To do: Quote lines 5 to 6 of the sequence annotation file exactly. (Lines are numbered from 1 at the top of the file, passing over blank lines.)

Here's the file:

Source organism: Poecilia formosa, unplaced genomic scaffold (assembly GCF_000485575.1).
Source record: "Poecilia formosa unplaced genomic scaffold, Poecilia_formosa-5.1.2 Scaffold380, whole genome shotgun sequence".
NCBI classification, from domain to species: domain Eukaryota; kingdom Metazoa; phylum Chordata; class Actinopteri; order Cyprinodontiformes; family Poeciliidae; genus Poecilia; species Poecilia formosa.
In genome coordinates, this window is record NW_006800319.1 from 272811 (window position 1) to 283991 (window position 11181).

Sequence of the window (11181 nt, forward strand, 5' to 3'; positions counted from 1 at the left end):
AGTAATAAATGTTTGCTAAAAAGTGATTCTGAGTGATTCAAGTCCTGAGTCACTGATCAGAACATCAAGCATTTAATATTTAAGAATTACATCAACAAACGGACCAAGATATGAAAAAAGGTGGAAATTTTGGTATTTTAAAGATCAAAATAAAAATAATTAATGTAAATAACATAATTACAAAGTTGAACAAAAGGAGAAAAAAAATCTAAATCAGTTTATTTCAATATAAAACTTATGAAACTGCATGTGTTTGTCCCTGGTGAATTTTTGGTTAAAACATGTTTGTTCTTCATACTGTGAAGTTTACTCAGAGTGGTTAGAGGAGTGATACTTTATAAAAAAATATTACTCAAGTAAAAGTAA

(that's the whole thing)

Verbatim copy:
Sequence of the window (11181 nt, forward strand, 5' to 3'; positions counted from 1 at the left end):
AGTAATAAATGTTTGCTAAAAAGTGATTCTGAGTGATTCAAGTCCTGAGTCACTGATCAGAACATCAAGCATTTAATATTTAAGAATTACATCAACAAACGGACCAAGATATGAAAAAAGGTGGAAATTTTGGTATTTTAAAGATCAAAATAAAAATAATTAATGTAAATAACATAATTACAAAGTTGAACAAAAGGAGAAAAAAAATCTAAATCAGTTTATTTCAATATAAAACTTATGAAACTGCATGTGTTTGTCCCTGGTGAATTTTTGGTTAAAACATGTTTGTTCTTCATACTGTGAAGTTTACTCAGAGTGGTTAGAGGAGTGATACTTTATAAAAAAATATTACTCAAGTAAAAGTAA